intervention, and monitoring, including baseline applied research. Co-managementrefers to management shared between affected communities and governmental agencies ornongovernmental organizations. We draw lessons from both developed and developingcountries and discuss the commonalities and discrepancies in experiences from the sites atwhich we have worked: Kibale National Park, Uganda (Kibale hereafter), Apolobambamultiple-use protected area, Bolivia (Apolobamba hereafter) and gray wolf (Canis lupus)range in the state of Wisconsin, USA (Wisconsin hereafter). Throughout, we focus mainlyon large (i.e., >1 kg) terrestrial vertebrates, not damage by smaller organisms that typicallyproduce greater economic losses (Naughton-Treves, Rose, & Treves, 2000; Naughton-Treves & Treves, 2005), because smaller organisms rarely carry highly charged symbol-ism or immediate physical threat. Although we acknowledge habitat loss and speciesdepletion are ultimately greater threats to biodiversity conservation (Treves et al., 2006),we restrict our scope to threats posed by wildlife to human safety and property because ofthe human retaliation that often follows.

    Co-Managing HumanWildlife Conflicts (HWC)

    Ideally, an affected community would manage HWC itself without permanently damagingbiodiversity. In reality, many conflicts occur at the borders of protected areas or involveendangered species, which may fall under the jurisdiction of wildlife managers (Bangset al., 1998; Knight & Judd, 1979; KWS, 2000). Managing HWC may then require collab-oration. Indeed, effective management without destruction of biodiversity depends ontechnical, material, and financial inputs that may exceed the training and capacity of ruralwildlife managers (Curtin, 2002; Osborn & Parker, 2003; Raik, Lauber, Decker, &Brown, 2005). A third party may be needed to supplement the skills and resources

    Table 1Steps, objectives, and critical components of co-managing humanwildlife conflicts

    Step Primary objective Critical components

    1. Baseline research

    Study the timing and locations of conflicts, as well as the behaviors of the involved individuals (wildlife and human).

    Measure perceptions of conflict and its management; perceptions are complementary and as important as systematic measures of conflict.

    2. Participatory planning

    Define joint objectives, build consensus on which inter-ventions to implement and recruit participants.

    Identify shared objectives between wildlife conservation and human welfare; analyze interventions by their likely effectiveness, sociopolitical acceptability, and sustainability.

    3. Monitoring Measure the success of the co-management project at three levels: (a) implementation, (b) threat-reduction, and (c) outcomes for targets.

    Prepare two monitoring plans for approval by affected stakeholders; consider monitoring team compo-sition carefully; and take maxi-mum advantage of fortuitous controls or randomized control-treatment opportunities.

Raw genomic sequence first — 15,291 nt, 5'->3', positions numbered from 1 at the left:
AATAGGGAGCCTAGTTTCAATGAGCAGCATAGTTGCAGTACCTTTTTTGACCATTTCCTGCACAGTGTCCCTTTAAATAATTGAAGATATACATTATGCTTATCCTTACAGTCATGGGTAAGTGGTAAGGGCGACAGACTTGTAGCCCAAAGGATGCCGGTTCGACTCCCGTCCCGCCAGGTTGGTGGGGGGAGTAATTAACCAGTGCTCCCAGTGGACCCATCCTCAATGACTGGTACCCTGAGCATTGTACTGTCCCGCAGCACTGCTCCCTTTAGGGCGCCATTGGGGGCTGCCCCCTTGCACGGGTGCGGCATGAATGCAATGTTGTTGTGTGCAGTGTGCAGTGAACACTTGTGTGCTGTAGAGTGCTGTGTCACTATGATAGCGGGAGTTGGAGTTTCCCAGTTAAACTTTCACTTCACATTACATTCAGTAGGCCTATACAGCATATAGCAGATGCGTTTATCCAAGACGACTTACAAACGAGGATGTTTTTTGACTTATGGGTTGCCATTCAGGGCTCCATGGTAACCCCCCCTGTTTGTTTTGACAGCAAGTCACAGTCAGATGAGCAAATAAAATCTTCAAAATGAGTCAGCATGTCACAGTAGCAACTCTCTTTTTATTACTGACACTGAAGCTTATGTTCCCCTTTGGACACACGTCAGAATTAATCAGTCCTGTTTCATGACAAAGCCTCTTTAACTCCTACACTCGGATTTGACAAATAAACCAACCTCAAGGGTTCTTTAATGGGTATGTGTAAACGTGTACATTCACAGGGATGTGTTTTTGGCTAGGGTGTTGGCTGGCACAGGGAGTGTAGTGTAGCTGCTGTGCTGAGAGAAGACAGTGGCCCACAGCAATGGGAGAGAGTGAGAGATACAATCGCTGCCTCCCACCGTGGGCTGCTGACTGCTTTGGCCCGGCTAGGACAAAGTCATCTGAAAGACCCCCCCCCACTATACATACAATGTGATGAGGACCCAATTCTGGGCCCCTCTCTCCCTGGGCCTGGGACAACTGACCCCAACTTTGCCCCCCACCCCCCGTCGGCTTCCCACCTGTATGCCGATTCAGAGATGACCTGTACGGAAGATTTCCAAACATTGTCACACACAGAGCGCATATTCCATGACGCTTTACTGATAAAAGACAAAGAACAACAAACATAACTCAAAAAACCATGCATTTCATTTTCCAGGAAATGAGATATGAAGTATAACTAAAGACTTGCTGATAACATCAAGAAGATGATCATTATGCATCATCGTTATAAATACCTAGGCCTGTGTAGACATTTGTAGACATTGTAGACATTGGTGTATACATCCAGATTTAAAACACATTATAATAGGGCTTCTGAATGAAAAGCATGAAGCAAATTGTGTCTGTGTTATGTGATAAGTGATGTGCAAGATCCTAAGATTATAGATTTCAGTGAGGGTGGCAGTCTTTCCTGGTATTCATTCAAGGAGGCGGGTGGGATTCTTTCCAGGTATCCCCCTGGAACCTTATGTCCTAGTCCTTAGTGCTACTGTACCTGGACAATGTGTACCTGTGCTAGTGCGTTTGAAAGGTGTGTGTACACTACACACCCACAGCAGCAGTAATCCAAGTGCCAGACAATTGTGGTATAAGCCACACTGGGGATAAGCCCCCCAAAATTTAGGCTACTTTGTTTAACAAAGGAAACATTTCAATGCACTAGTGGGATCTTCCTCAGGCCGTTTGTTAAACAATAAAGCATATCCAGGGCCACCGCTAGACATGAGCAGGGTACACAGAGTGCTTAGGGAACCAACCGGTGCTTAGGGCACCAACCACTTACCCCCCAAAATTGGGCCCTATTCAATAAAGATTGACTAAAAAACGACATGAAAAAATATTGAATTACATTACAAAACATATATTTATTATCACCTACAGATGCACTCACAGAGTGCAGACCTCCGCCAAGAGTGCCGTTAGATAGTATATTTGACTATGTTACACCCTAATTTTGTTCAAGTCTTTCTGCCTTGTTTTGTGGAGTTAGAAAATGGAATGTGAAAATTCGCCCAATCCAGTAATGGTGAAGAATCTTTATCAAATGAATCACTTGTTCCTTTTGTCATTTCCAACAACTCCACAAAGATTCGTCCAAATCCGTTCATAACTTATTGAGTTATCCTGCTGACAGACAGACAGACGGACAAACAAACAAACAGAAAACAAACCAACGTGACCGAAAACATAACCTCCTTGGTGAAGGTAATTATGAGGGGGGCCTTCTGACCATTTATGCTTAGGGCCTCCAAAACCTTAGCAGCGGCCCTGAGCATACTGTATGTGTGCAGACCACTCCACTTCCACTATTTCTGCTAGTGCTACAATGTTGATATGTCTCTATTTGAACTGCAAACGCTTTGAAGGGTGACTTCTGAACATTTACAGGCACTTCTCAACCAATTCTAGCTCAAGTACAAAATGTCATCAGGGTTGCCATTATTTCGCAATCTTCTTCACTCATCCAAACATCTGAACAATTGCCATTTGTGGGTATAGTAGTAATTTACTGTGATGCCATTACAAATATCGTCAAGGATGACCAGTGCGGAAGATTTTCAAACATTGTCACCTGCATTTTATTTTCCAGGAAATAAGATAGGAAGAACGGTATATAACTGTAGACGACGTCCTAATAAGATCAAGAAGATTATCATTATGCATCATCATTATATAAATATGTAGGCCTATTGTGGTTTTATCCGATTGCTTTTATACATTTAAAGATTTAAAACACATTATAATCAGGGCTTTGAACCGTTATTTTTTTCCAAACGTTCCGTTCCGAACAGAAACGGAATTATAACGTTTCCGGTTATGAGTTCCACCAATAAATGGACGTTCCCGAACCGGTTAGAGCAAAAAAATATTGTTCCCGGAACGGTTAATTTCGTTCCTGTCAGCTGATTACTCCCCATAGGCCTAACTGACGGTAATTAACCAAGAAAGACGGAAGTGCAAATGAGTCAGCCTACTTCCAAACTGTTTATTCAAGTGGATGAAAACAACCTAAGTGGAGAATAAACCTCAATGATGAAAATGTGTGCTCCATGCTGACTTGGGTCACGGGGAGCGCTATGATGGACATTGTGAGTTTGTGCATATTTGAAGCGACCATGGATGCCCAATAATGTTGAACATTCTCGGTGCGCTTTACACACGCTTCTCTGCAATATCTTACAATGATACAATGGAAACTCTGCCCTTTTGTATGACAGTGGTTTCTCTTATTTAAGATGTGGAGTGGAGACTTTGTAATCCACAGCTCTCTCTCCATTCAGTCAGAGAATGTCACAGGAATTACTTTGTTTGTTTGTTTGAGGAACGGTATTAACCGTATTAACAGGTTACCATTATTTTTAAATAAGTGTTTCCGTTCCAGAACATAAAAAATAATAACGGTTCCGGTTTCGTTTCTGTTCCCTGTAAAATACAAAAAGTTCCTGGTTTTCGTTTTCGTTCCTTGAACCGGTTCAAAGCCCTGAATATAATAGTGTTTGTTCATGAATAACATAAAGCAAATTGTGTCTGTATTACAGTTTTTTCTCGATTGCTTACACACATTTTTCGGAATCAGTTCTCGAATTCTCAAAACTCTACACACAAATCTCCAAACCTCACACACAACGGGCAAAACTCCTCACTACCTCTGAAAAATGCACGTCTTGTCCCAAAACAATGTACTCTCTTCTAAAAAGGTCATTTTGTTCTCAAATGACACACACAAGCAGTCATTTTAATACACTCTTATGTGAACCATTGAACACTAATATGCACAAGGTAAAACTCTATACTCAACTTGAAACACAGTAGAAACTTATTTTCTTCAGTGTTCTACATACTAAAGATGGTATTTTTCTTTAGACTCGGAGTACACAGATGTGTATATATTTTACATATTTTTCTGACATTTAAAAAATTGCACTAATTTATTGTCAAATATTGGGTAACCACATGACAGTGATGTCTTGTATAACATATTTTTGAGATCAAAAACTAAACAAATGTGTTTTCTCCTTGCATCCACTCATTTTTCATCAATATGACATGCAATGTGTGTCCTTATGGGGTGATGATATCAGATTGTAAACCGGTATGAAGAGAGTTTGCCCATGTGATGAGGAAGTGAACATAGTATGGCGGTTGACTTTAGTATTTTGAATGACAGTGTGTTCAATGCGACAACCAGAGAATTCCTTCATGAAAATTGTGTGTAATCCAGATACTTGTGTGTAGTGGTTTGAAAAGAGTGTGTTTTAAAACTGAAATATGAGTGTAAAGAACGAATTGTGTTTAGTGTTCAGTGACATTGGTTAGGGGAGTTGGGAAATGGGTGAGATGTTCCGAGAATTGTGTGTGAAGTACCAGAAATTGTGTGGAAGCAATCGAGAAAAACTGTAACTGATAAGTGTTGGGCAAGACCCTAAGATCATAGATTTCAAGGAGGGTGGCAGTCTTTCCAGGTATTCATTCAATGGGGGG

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    available to local stakeholders. A third party (e.g., NGO or outside researcher) can alsopotentially play an important role if there is a history of mistrust between affected commu-nities and wildlife managers. However, outsiders bear a special burden to avoid being seenas allies of central authorities rather than local communities.

    Step 1. Baseline Applied Research on HumanWildlife Conflicts

    Collecting baseline information is a vital first step in managing HWC because understand-ing the timing and locations of conflicts, as well as the behaviors of the involved individu-als (wildlife and human) is essential to planning. Much HWC research falls into threebroad categories: (a) identifying the involved parties, timing, and distribution of wildlifedamage; (b) experimental or quasi-experimental studies of techniques to mitigate con-flicts; and (c) surveys of peoples attitudes, perceptions, and response to wildlife and can-didate interventions. We address the latter in greatest detail because surveys of affectedstakeholders have the greatest relevance to engaging local stakeholders in co-managementand the former two categories of baseline research have been addressed elsewhere at somelength (Hoare, 2001; Naughton-Treves et al., 2000; Smith, Linnell, Odden, & Swenson,2000a; Smith, Linnell, Odden, & Swenson, 2000b; Treves & Naughton-Treves, 2005).Attitudinal surveys should be conducted again after interventions have been applied, sothat factors contributing most to stakeholder satisfaction can be isolated.

    Research often enjoys a measure of tolerance because it is generally minimally intru-sive on peoples lives and its product (knowledge) is often clear. Research findings mayalso be useful to catalyze dialogue about interventions, especially when the research hasbeen invited and co-designed by local stakeholders (Curtin, 2002; Noss & Cullar, 2001;Wydeven, Treves, Brost, & Wiedenhoeft, 2004). However, this rosy scenario is not guar-anteed. Rural people often want reimbursement or interventions against HWC, notresearch; one Kibale farmer facing elephant crop damage wanted food, not numbers.Often conflicts, complaints, and resentment have built up over years, so a call to startresearch can fall...